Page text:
Although we are constantly reminded that we need to eat the recommended amount of fruits and vegetables each day, it turns out that if everyone followed that advice, there would be a pretty dire shortage of produce.
According to a new study published in The Lancet Planetary Health, only about 55 percent of people around the world live in places with enough availability to fruits and vegetables to meet the World Health Organization recommended 400 grams (14.1 ounces) of consumption per day.
Unless food and waste issues are solved, and productivity is increased, researchers predict that by 2050, 1.5 billion more people will live in places with insufficient supply of fruits and vegetables, reported NPR.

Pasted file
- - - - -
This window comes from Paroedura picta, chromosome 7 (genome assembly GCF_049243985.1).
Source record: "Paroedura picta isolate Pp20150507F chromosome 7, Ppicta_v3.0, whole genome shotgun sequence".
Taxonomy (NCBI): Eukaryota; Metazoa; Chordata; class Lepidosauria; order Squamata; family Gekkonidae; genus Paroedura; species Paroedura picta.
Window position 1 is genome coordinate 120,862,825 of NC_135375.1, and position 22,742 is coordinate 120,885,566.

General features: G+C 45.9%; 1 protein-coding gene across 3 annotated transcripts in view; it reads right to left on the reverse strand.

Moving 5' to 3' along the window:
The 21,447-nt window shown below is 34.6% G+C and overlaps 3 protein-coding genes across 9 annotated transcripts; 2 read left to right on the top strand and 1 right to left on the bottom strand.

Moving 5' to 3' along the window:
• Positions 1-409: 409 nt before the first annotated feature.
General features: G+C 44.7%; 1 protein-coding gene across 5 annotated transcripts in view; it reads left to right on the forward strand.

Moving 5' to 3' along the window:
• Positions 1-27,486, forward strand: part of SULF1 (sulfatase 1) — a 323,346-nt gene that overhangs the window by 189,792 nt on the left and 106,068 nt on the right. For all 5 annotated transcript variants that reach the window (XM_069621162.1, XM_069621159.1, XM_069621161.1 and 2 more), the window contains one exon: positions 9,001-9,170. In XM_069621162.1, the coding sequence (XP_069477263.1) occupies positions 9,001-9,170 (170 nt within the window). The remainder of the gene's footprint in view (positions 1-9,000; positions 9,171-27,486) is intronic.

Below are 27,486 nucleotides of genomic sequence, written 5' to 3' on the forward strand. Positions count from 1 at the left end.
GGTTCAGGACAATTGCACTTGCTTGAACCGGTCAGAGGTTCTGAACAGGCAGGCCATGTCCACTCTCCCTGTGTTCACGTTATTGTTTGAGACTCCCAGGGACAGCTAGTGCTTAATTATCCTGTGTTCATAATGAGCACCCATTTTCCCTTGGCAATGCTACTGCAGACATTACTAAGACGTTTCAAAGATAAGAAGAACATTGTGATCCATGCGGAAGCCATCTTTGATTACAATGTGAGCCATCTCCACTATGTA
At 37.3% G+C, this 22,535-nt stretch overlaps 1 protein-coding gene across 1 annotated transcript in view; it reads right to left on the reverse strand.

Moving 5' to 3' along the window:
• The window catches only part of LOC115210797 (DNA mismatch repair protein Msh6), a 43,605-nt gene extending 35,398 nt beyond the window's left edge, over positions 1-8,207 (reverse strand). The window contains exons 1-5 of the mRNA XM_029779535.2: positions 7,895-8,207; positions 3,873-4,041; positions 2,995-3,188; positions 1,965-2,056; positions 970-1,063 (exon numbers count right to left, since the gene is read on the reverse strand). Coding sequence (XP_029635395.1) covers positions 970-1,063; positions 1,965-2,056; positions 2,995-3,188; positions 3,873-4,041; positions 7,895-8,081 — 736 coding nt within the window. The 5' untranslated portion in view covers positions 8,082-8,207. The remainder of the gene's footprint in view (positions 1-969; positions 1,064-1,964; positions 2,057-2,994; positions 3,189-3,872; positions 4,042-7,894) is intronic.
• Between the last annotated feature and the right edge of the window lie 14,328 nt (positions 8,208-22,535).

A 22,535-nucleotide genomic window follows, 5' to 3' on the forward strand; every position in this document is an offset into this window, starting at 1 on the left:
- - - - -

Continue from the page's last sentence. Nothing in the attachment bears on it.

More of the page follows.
Replacing “cheap calories” diets that leave people overweight but malnourished must be replaced by plant-based diets to keep the world’s population healthy, but more demand for fruit and vegetables is useless unless the supply exists to fulfill it. One of the solutions to provide healthy diets for everyone is to reduce the amount of land used for animal feed (currently 30 percent of land is used for that purpose), as well as for animal agriculture, to dedicate it to nutritious fruit and vegetable crops destined for human consumption. Reducing animal agriculture would also cut on greenhouse emissions and slow down deforestation.